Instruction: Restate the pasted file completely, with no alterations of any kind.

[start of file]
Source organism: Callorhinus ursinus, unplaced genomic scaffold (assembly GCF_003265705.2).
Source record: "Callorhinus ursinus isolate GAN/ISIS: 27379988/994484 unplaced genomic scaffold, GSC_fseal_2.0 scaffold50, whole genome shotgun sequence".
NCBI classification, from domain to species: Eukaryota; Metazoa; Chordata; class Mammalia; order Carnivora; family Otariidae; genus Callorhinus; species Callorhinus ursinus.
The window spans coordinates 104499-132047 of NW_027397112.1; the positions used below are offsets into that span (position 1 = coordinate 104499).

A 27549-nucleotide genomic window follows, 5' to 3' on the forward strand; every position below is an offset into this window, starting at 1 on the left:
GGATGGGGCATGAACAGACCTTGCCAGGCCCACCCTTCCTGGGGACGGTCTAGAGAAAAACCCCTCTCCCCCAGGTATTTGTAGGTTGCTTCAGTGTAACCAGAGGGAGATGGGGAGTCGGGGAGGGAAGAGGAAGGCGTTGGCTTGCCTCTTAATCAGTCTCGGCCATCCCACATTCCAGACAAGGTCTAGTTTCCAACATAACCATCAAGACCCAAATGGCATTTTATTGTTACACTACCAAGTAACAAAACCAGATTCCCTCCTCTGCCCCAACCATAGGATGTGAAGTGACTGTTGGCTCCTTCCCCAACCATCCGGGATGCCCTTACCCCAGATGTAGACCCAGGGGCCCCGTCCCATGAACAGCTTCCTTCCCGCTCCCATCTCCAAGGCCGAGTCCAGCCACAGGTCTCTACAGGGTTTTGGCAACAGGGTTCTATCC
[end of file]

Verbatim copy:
Source organism: Callorhinus ursinus, unplaced genomic scaffold (assembly GCF_003265705.2).
Source record: "Callorhinus ursinus isolate GAN/ISIS: 27379988/994484 unplaced genomic scaffold, GSC_fseal_2.0 scaffold50, whole genome shotgun sequence".
NCBI classification, from domain to species: Eukaryota; Metazoa; Chordata; class Mammalia; order Carnivora; family Otariidae; genus Callorhinus; species Callorhinus ursinus.
The window spans coordinates 104499-132047 of NW_027397112.1; the positions used below are offsets into that span (position 1 = coordinate 104499).

A 27549-nucleotide genomic window follows, 5' to 3' on the forward strand; every position below is an offset into this window, starting at 1 on the left:
GGATGGGGCATGAACAGACCTTGCCAGGCCCACCCTTCCTGGGGACGGTCTAGAGAAAAACCCCTCTCCCCCAGGTATTTGTAGGTTGCTTCAGTGTAACCAGAGGGAGATGGGGAGTCGGGGAGGGAAGAGGAAGGCGTTGGCTTGCCTCTTAATCAGTCTCGGCCATCCCACATTCCAGACAAGGTCTAGTTTCCAACATAACCATCAAGACCCAAATGGCATTTTATTGTTACACTACCAAGTAACAAAACCAGATTCCCTCCTCTGCCCCAACCATAGGATGTGAAGTGACTGTTGGCTCCTTCCCCAACCATCCGGGATGCCCTTACCCCAGATGTAGACCCAGGGGCCCCGTCCCATGAACAGCTTCCTTCCCGCTCCCATCTCCAAGGCCGAGTCCAGCCACAGGTCTCTACAGGGTTTTGGCAACAGGGTTCTATCC